Dan Barry (reporter)

From Infogalactic: the planetary knowledge core
Jump to: navigation, search
Dan Barry
Born 1958 (age 60–61)
Queens, New York, United States
Education St. Bonaventure University, BA
New York University M.A. in journalism
Occupation journalist, columnist, author
Notable work "This Land" New York Times column
“About New York” New York Times column
Bottom of the 33rd
Spouse(s) Mary Trinity
Children Nora, Grace

Dan Barry is a reporter and columnist for The New York Times, where he has written the "This Land" column since January 2007. A Pulitzer Prize-winner, Barry is the author of three books, including "Bottom of the 33rd: Hope, Redemption and Baseball's Longest Game," which won the 2012 PEN/ESPN Award for Literary Sportswriting.


The oldest of four children, Barry was born in Queens, N.Y., and raised in Deer Park, N.Y. He graduated from St. Bonaventure University and received a master’s degree in journalism from New York University.

In 1983, Barry joined The Journal Inquirer in Manchester, Connecticut, as a reporter, and moved to the Providence Journal-Bulletin in 1987. In 1992 Barry won a shared Polk Award for investigating the cause of a state banking crisis. In 1994, he was part of a Journal-Bulletin investigative team that won the Pulitzer Prize for Investigative Reporting after exposing corruption in the Rhode Island court system.

Barry joined The New York Times in 1995. Before becoming a columnist he served as city hall bureau chief, Long Island bureau chief, police bureau chief, and general assignment reporter for the metropolitan desk. Barry wrote the "About New York" column for The Times for three years before launching the "This Land" column, which has taken him to all 50 states.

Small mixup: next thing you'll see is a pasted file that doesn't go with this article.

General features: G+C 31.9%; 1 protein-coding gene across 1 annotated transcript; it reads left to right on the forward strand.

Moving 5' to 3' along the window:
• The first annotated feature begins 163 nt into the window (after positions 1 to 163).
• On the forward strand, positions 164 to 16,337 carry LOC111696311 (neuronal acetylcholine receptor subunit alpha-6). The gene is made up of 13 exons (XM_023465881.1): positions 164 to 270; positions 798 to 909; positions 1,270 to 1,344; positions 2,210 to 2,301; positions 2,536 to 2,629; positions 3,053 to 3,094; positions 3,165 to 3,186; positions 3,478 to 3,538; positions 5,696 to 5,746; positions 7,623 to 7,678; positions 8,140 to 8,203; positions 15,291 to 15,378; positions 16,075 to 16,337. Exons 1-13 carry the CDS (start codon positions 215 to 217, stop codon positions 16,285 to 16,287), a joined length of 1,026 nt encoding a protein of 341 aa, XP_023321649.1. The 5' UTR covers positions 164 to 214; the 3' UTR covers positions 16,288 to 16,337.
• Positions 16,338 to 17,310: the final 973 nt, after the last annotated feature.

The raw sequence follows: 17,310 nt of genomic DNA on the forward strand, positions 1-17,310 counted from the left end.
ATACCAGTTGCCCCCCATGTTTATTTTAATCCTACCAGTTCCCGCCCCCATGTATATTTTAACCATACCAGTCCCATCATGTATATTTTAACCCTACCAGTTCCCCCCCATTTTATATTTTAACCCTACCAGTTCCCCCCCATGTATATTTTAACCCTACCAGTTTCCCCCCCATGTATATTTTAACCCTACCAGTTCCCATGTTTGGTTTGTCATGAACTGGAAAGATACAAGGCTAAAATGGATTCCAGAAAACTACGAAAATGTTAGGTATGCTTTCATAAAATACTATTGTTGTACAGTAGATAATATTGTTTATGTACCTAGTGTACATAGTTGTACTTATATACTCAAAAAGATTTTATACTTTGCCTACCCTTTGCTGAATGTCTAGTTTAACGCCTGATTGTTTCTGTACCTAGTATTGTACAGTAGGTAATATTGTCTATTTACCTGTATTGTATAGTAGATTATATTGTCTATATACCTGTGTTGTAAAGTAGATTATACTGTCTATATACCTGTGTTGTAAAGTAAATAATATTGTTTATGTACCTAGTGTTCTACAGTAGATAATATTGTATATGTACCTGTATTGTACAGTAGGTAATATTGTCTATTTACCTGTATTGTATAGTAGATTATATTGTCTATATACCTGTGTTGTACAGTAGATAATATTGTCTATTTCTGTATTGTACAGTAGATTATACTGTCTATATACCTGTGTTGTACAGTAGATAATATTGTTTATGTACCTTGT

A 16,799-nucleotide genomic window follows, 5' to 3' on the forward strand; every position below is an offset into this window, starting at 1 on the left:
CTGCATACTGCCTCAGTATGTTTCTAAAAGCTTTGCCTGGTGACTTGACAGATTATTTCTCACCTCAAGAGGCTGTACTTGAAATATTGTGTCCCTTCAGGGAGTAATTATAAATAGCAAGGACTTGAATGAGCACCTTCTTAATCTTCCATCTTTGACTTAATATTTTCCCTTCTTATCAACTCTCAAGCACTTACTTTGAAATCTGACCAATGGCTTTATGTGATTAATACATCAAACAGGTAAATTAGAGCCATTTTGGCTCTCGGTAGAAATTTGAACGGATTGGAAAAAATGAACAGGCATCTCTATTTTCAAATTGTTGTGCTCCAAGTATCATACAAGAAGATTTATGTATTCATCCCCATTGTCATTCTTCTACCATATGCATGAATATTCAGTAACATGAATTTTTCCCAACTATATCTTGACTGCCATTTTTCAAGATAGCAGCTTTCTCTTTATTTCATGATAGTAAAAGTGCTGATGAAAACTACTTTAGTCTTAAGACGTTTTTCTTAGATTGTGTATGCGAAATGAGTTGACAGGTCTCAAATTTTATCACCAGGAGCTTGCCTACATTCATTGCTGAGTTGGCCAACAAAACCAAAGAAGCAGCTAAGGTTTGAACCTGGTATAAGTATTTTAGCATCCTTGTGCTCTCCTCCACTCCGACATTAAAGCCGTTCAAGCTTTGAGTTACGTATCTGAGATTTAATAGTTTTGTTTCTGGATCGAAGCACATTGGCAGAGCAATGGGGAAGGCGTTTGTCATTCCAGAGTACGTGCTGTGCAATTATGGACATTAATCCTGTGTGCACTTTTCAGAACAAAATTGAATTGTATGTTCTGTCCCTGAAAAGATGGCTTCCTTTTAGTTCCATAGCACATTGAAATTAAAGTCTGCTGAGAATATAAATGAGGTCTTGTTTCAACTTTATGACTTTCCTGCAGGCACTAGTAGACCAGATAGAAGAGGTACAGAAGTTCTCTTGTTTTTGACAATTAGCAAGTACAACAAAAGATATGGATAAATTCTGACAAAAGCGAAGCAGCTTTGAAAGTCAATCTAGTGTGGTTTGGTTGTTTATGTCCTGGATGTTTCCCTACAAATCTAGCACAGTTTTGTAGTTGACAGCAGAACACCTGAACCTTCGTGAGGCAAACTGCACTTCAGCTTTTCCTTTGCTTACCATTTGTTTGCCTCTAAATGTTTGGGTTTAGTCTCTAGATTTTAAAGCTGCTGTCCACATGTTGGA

Personal life

Barry lives in Maple wood, N.J., with his wife, Mary Trinity, and two daughters Grace Barry age 12 and Nora Barry age 18 and his dog Tillie. Grace Barry does soccer and gymnastics and Nora Barry plays violin and piano.


In addition to his 1994 Pulitzer Prize, Barry has since been a nominated finalist for the Pulitzer twice: in 2006, for his coverage of post-Hurricane Katrina New Orleans and life in New York City, and in 2010, for his coverage of how the Great Recession changed lives and relationships in America. His other honors include the 1992 shared Polk Award; the 2003 American Society of Newspaper Editors Award for deadline reporting, for his coverage of the first anniversary of Sept. 11; the 2005 Mike Berger Award, which honors in-depth human interest reporting; and the 2010 Sigma Delta Chi award for column writing from the Society for Professional Journalists.



External links